"But once I got into the dressing room, about 10 minutes later, I realised there could be some bloody nutter running around the Member's area with a gun. Someone had just repeated what was said on the phone.

"All of a sudden the joke is no longer a joke. He just said something that was really serious."

 

DRESSING ROOM FEAR

Brass sat inside the away dressing shed stunned. He could hear that voice in his head - but was frustrated he didn't look up to see and identify the culprit.

"When I sat in that dressing room before the game, I was in a cold sweat. I was scared that my wife and family had been put in a situation like that," Brass said.

"I then raised what just happened with Jack and the next thing there's plain clothes police all over the place and in the dressing rooms.

The death threats were not made public but Brass’ team knew.
The death threats were not made public but Brass’ team knew.

"They were the people who said we're not going to have the team photo taken outside the Ladies Stand, which was traditional. The photo had to be taken inside the dressing room.

"The next minute, I had a police escort on to the ground. You run down the walkway onto the SCG when you come out of the dressing rooms in the old Members' Stand.

"There were half a dozen plain-clothes cops lined up along there. Jack told me there were plain-clothes cops there.

"The other players knew about what happened during the week - but not what happened outside the ground. Jack was, typically, very good about it. He said: 'You'll be right kid, don't worry about it.' He was reassuring."

 

THE GAME

Easts led just 5-0 at halftime before scoring seven second half tries to embarrass the Dragons. Brass's stellar two-try performance was in conflict with his anxiety.

"What happened during the week didn't impact on the result but, I must admit, at the end of the game, it had drained me mentally. It didn't during the week, I thought it was some sort of joke, but then at the game, things changed," he said.

"I wasn't looking around the crowd during the game or thinking about it - I was only concentrating on what had to be done to win a grand final.

Brass still played the grand final and helped his team win the premiership.
Brass still played the grand final and helped his team win the premiership.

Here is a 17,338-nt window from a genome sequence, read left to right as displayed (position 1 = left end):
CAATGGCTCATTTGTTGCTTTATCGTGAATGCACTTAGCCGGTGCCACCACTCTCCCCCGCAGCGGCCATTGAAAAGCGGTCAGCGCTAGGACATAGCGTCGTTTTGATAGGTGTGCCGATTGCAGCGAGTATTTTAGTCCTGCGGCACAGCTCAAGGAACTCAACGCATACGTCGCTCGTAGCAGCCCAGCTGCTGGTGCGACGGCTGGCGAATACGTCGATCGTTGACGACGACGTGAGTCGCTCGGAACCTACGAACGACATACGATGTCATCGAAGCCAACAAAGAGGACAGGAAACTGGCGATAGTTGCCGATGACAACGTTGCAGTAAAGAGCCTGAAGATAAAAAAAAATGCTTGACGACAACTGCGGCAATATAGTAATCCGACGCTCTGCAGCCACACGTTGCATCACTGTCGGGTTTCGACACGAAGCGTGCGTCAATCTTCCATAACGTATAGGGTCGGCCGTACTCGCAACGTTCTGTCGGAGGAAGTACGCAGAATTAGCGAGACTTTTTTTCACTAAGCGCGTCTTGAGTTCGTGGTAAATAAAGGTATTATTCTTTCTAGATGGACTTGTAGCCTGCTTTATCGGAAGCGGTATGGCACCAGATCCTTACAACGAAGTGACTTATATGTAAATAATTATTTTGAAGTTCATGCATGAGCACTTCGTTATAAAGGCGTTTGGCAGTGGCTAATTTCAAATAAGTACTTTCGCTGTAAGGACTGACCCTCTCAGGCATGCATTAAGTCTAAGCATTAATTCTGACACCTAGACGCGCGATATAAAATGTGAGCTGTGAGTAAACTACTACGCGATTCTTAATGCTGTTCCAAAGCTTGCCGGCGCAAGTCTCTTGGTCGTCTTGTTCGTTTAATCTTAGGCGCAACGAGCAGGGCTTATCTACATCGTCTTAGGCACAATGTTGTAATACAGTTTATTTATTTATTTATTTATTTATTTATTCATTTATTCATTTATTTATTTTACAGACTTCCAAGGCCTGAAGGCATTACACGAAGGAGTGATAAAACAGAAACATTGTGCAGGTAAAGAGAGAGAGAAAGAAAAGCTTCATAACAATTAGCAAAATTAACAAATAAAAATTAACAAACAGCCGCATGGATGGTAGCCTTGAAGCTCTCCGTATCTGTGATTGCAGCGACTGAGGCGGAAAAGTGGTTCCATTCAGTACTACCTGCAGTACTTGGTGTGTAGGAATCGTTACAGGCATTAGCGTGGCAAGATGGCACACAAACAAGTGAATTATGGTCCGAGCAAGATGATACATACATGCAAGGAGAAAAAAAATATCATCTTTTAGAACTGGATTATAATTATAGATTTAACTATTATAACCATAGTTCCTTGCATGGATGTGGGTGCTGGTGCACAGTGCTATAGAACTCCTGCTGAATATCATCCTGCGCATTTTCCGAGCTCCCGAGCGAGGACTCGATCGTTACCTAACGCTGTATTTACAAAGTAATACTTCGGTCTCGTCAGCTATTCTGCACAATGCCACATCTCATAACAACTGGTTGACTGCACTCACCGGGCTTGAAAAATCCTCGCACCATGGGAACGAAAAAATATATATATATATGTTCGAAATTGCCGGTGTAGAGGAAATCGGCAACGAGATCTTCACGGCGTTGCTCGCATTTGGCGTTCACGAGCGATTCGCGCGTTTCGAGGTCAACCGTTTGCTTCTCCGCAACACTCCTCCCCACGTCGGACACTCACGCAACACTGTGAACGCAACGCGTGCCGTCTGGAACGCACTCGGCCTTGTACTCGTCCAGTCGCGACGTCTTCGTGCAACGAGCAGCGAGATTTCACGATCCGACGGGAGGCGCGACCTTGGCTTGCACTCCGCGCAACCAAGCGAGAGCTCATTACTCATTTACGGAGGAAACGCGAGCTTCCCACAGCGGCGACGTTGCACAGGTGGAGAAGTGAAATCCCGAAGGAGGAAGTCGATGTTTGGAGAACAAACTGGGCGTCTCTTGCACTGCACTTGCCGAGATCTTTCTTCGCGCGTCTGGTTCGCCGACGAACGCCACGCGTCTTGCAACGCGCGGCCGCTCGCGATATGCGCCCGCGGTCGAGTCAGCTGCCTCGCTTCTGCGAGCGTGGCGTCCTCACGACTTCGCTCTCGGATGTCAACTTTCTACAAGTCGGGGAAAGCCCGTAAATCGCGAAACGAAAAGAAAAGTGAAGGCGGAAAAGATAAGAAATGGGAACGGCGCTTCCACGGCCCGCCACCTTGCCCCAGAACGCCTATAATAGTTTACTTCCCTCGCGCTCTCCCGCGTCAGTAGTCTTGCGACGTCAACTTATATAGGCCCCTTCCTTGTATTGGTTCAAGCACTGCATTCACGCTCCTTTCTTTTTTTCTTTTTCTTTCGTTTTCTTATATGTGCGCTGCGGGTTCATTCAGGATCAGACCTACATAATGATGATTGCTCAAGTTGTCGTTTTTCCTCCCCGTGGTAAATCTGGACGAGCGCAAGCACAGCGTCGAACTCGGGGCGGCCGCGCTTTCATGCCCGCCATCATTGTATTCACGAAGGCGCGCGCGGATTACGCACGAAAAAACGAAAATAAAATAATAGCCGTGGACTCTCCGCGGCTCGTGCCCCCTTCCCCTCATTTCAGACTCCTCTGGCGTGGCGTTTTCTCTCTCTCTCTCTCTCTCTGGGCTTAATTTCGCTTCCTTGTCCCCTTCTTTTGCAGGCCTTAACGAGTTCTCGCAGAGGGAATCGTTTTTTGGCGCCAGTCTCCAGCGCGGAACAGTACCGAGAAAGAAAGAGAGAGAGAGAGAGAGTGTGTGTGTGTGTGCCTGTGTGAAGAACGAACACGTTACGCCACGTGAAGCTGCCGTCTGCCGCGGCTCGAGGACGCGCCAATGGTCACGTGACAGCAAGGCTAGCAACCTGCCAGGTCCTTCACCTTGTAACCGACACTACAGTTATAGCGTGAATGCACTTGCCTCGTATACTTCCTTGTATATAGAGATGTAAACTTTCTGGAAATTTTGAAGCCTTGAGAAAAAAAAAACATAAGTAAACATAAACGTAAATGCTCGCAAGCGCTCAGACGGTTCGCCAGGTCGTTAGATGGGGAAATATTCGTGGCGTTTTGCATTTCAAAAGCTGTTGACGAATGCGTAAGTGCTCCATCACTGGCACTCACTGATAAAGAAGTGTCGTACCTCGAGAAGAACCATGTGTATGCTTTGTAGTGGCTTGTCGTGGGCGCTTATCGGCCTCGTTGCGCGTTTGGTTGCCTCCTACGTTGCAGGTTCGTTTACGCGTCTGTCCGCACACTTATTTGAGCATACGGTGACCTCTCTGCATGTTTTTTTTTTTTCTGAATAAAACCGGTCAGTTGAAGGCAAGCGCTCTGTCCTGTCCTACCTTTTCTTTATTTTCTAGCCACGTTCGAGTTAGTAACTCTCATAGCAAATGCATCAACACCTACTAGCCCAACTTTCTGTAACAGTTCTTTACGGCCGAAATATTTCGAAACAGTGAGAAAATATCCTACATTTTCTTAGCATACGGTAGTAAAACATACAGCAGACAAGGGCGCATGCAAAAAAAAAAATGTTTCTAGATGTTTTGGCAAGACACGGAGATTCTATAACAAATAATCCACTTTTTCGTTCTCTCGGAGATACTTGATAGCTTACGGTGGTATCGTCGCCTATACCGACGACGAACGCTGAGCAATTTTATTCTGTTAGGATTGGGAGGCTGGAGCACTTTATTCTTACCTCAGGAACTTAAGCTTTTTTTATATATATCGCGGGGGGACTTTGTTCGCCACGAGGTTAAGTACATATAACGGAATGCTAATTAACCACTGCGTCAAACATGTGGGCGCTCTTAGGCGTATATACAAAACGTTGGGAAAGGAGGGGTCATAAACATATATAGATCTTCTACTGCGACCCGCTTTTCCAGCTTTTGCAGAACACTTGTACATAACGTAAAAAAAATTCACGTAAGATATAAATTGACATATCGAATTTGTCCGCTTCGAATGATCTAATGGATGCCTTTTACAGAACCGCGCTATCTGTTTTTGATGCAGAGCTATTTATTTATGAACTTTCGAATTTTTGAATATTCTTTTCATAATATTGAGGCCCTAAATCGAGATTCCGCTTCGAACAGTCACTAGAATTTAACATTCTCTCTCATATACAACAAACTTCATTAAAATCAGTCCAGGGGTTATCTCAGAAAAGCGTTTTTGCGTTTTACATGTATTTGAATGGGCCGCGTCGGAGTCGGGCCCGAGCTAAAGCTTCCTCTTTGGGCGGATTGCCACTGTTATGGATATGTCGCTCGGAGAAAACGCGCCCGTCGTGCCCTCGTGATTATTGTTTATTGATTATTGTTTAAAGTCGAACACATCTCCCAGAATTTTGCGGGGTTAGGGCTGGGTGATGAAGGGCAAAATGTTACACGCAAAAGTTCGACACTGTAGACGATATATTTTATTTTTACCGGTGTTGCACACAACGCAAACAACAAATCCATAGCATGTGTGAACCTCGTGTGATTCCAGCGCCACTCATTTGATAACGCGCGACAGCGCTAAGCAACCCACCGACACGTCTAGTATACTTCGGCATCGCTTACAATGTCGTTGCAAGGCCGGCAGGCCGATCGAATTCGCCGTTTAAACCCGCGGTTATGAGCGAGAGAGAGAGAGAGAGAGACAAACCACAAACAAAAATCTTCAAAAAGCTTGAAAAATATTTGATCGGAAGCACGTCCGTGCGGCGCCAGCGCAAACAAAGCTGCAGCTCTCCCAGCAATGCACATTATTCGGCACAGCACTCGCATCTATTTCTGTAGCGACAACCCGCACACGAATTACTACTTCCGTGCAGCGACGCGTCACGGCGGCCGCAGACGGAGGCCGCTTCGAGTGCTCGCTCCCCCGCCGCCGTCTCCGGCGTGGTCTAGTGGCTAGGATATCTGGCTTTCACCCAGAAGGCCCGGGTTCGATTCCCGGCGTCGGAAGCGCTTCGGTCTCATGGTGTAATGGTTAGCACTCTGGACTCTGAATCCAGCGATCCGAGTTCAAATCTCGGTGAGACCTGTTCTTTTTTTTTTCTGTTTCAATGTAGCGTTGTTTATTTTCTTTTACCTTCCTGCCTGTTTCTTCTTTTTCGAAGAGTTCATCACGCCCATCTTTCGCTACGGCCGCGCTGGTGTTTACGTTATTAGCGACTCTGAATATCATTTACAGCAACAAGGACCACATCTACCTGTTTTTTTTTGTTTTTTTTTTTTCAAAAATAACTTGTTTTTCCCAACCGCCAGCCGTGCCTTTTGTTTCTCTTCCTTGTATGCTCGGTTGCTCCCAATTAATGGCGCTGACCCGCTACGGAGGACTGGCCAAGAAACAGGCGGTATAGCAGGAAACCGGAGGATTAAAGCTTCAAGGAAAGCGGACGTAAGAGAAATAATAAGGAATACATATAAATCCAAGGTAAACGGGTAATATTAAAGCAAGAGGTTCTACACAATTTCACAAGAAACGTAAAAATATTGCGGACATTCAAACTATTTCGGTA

"But when the game finished, I went home. I didn't get mixed up in the celebrations. I didn't realise I was drained but I was. It got to me. Everyone went back to the Leagues Club to celebrate the victory after the game but I said to Jack: 'Do you mind if I go home? I just feel stuffed'.

"The next day, I didn't see the boys, I took the family to a restaurant down there at Balmoral Beach for breakfast. I remember it clearly, near the beach overlooking the water."

 

HE GOT AWAY WITH IT

Brass never did find out who did it or why.

"A few people have said it was a chilling story. It was weird but I didn't think of it that way. Someone said to me the other day: 'Shit did that really happen?' I said it did," he said.

"I have no idea why he did it. It is strange when you reflect on it. It was a laugh at the time but these days you'd probably have a national inquiry. It was probably some bloke who had $10 on the Dragons.

"I had three kids at that time. Kylie and Leanne, they are twins, they were four back then, and Nikki was one. They didn't know about it. I don't know when they found out about it - probably only recently, I've been divorced a long time, Kerry probably told them about it.

"It was part of the history of what I went through, the tales of footy.

"I haven't thought about much since. It never went any further. What could you do? You couldn't really do anything.

John Brass with his wife Pam and their dog Lucca. Picture: Nigel Hallett
John Brass with his wife Pam and their dog Lucca. Picture: Nigel Hallett

"I didn't talk about it much after that or think much about it. I was just annoyed more than anything else about the stress it had put on Kerry at the time. I probably had stress but I didn't realise it because you're concentrating so much on the job you have in front of you - that's winning a grand final."

Brass stayed at Easts in 1976 before he headed north to play with Tweed Heads Seagulls and start to manage shopping malls. He is still working part time in Burleigh Heads.

"I was contracted at Easts for another couple of years after that grand final and Arthur Beetson was appointed captain-coach. He wanted me to be his staunch lieutenant but I knew I had enough. Today I'm semi-retired. I still manage a few little shopping centres for a client," Brass said.

Brass served on the Super League board and then the NRL board between 1998 and 2006. He was chairman for one meeting. Chairing directors would appear uncomplicated compared to confronting multiple death threats in the biggest week of your sporting life.

"To this day, I still don't why the bloke did it," Brass said.

Originally published as Grand final death threat: 'If you play, you're going to get shot'


ELECTION: Nanango candidates outline their economic vision

Premium Content ELECTION: Nanango candidates outline their economic vision

This election, the economy has been one of the biggest issues in the minds of...

Nanango candidates present their plans to tackle crime

Premium Content Nanango candidates present their plans to tackle crime

This election, crime has been one of the biggest issues in the minds of voters –...

ELECTION: Nanango candidates views on euthanasia laws

Premium Content ELECTION: Nanango candidates views on euthanasia laws

A TOUGH topic in the lead up to the state election, the Times reached out to the...